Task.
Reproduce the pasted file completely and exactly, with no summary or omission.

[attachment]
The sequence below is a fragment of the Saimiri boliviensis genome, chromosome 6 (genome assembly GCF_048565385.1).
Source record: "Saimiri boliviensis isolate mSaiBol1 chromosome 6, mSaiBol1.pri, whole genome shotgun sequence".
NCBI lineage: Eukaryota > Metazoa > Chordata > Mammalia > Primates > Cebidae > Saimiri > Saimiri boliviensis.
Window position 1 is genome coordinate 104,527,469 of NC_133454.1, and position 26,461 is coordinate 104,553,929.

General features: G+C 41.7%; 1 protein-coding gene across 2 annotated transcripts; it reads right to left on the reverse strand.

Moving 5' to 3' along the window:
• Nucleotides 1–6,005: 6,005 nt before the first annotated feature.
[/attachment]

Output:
The sequence below is a fragment of the Saimiri boliviensis genome, chromosome 6 (genome assembly GCF_048565385.1).
Source record: "Saimiri boliviensis isolate mSaiBol1 chromosome 6, mSaiBol1.pri, whole genome shotgun sequence".
NCBI lineage: Eukaryota > Metazoa > Chordata > Mammalia > Primates > Cebidae > Saimiri > Saimiri boliviensis.
Window position 1 is genome coordinate 104,527,469 of NC_133454.1, and position 26,461 is coordinate 104,553,929.

General features: G+C 41.7%; 1 protein-coding gene across 2 annotated transcripts; it reads right to left on the reverse strand.

Moving 5' to 3' along the window:
• Nucleotides 1–6,005: 6,005 nt before the first annotated feature.